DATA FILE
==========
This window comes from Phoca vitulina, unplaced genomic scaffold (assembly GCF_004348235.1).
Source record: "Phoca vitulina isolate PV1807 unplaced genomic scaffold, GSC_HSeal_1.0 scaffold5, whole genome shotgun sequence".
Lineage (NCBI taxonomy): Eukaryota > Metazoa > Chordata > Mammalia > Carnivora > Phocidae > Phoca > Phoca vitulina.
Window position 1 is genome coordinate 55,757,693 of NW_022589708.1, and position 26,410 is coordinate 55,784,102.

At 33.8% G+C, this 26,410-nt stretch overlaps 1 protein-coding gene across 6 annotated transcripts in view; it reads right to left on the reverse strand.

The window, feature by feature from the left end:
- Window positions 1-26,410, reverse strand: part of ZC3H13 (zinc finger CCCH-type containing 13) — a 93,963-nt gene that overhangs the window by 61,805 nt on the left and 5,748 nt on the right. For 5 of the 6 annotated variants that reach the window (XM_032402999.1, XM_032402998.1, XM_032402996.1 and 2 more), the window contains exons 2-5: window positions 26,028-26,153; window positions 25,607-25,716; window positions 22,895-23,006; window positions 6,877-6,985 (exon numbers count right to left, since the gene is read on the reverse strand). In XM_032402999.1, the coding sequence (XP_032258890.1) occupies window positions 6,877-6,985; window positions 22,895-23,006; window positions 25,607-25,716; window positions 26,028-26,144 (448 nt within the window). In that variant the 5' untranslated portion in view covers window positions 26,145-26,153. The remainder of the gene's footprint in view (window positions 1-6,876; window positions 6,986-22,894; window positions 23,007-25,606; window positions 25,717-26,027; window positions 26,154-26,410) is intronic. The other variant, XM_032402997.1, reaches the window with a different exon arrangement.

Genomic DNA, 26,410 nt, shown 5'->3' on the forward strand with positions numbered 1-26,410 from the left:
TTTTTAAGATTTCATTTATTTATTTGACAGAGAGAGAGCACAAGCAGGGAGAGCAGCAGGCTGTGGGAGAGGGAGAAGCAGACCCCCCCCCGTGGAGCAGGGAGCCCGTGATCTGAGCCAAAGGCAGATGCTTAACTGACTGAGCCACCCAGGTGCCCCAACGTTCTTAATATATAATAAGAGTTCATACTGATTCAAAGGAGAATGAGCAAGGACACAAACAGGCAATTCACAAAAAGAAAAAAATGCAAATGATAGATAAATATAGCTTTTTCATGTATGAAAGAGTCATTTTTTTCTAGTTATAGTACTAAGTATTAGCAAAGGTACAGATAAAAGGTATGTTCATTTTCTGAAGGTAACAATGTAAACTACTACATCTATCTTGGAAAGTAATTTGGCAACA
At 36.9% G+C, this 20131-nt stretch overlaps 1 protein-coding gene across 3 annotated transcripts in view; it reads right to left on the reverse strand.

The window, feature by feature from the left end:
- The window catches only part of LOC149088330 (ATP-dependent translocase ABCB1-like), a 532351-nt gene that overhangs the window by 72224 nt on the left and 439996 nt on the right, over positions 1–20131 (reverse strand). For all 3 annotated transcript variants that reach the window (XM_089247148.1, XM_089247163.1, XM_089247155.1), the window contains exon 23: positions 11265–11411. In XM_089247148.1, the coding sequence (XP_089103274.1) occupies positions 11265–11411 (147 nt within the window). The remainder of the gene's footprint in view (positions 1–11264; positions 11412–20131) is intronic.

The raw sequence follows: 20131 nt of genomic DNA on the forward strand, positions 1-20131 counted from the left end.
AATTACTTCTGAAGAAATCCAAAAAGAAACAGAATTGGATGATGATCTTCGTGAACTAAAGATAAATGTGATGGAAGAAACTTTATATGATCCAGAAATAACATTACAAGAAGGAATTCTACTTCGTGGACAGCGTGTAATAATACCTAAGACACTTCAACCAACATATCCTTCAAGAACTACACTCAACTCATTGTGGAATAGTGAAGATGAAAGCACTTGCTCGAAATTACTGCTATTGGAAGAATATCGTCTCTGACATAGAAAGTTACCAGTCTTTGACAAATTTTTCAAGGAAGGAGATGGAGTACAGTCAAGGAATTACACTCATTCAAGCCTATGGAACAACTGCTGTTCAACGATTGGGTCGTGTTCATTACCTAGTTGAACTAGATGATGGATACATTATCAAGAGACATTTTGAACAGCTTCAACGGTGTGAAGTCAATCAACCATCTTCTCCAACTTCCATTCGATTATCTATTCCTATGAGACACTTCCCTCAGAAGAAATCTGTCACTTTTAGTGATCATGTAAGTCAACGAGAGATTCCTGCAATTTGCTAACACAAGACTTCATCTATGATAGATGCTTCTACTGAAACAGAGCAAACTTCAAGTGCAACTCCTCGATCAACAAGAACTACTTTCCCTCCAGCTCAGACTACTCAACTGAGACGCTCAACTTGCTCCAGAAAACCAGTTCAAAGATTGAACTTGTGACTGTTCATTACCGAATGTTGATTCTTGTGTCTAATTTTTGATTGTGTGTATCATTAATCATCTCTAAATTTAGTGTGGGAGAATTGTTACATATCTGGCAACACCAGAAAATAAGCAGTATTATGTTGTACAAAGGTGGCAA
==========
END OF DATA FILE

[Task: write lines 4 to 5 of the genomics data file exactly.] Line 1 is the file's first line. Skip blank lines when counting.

Window position 1 is genome coordinate 55,757,693 of NW_022589708.1, and position 26,410 is coordinate 55,784,102.

At 33.8% G+C, this 26,410-nt stretch overlaps 1 protein-coding gene across 6 annotated transcripts in view; it reads right to left on the reverse strand.